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Home :: Archive :: 2002 :: September ::
Re: "Modern dress" Syndrome
The Shakespeare Conference: SHK 13.1847  Friday, 6 September 2002

[1]     From:   Jeffrey Myers <
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        Date:   Thursday, 5 Sep 2002 11:54:43 -0400
        Subj:   RE: SHK 13.1837 "Modern dress" Syndrome

[2]     From:   Ted Dykstra <
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        Date:   Thursday, 5 Sep 2002 13:19:10 EDT
        Subj:   Dress

[3]     From:   Lea Luecking Frost <
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        Date:   Thursday, 05 Sep 2002 16:32:32 -0600
        Subj:   Re: SHK 13.1837 "Modern dress" Syndrome


[1]-----------------------------------------------------------------
From:           Jeffrey Myers <
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Date:           Thursday, 5 Sep 2002 11:54:43 -0400
Subject: 13.1837 "Modern dress" Syndrome
Comment:        RE: SHK 13.1837 "Modern dress" Syndrome

Your response is an oversimplification of the issue.  Nor would
Shakespeare and his compatriots have said, "Let's put all the Scotsmen
in _Macbeth_ in 6th-Century Chinese dress to emphasize..."

Jeff Myers

[2]-------------------------------------------------------------
From:           Ted Dykstra <
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Date:           Thursday, 5 Sep 2002 13:19:10 EDT
Subject:        Dress

Indeed, one need only read Julius Caesar (rife with anachronisms) to see
how completely inaccurate Will himself was at portraying "period"
politics, dress and props. Almost all his plays are actually "set" in
his modern-day England, whatever else he'd have us believe.  But of
course his audience would not have near the global and historical
awareness that today's has.  The directors that get it wrong when
playing around with period are the ones who think their ideas are more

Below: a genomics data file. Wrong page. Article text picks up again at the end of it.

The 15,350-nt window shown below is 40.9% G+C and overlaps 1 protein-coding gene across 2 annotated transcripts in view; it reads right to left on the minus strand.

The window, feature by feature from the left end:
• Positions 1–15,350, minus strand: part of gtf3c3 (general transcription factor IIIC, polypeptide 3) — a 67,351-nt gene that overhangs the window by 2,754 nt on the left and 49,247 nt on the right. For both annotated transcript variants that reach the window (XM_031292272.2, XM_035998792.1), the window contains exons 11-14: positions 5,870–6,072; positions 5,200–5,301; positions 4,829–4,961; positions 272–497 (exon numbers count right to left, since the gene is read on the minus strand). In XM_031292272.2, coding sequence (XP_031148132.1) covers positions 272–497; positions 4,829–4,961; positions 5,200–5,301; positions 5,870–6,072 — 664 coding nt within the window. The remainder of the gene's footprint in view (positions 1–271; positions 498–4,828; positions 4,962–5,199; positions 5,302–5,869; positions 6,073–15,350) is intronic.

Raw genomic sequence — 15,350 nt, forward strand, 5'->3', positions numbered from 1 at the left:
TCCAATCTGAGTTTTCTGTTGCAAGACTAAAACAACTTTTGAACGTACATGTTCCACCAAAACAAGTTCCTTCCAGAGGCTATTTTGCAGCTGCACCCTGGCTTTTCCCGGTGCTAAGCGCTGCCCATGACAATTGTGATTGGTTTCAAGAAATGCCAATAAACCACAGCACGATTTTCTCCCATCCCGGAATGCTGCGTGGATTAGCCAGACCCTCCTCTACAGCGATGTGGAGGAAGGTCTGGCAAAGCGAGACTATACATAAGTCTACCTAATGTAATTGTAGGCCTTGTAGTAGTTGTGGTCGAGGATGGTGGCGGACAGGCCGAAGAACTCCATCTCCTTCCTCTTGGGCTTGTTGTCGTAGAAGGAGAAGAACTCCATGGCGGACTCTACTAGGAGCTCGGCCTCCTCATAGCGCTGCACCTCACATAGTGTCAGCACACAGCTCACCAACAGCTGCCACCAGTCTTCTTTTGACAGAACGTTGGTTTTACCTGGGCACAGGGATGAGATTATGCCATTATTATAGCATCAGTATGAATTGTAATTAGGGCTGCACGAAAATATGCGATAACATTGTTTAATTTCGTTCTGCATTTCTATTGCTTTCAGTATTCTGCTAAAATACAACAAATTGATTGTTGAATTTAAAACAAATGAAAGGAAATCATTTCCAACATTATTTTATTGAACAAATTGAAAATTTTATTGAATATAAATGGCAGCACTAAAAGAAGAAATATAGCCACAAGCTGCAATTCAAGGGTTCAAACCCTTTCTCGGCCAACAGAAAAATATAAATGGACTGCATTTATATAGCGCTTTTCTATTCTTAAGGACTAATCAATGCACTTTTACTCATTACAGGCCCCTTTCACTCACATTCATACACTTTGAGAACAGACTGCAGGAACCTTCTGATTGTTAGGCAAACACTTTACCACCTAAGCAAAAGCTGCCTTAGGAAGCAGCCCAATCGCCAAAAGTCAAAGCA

clever than the play is. The ones who get it right are able to use a
period to bring the truth, the timeless truth, of the play to light.

Ted Dykstra

[3]-------------------------------------------------------------
From:           Lea Luecking Frost <
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Date:           Thursday, 05 Sep 2002 16:32:32 -0600
Subject: 13.1837 "Modern dress" Syndrome
Comment:        Re: SHK 13.1837 "Modern dress" Syndrome

>King Lear would have dressed like a Renaissance King, not
>an Ancient
>Briton.  You might have seen the odd toga in a Roman play,
>but this
>would not have been consistent throughout the dramatis
>personae. Etc.,
>etc., etc. Why is it an issue now, if it wasn't then?

It's an issue now because of our historical and cultural distance from
the time in which the plays were written -- the usual complaints seem to
be that the language seems jarring when coming from people dressed more
or less like we're dressed, and that some of the plot points seem
considerably less believable if the play is supposed to be happening in
modern times. (For instance, Juliet's faking her death would be pretty
hard to pull off in a modern setting, as one might wonder why her family
doesn't, say, have an autopsy done, which would put a terrible kink in
the plan!) It can rattle the audience's suspension of disbelief a bit --
and I say this as an advocate of modern-dress Shakespeare.

OTOH, a modern-dress production can bring out facets of a play that
aren't necessarily immediately apparent. I saw an excellent modern-dress
Richard II last fall at the Chicago Shakespeare Theater, and one of the
scenes that sticks out for me is the one where everyone goes to visit
the dying Gaunt; since the cast was in contemporary clothes it really
felt like a family get-together gone horribly wrong rather than just a
gathering of noblemen.

Side note: that production and the Loncraine-McKellen Richard III have
led me to soften my stance on modernization of the histories; I used to
dislike the idea, but now I'm fine with it if it's done well. Of course,
most productions of the histories I've seen have used costumes that
evoke fifteenth-century clothing without reproducing it, with the
exception of the Richard II I've just mentioned, and this season's
Stratford, Ontario production of Henry VI, which was actually done in
Elizabethan dress (though the women's costumes actually were
15th-century, as were the costumes in their production of Richard III,
advertised as part of a cycle but staged as a standalone).

Lea

p.s. Is it bad form to announce your first post? I feel so
self-conscious... ;)

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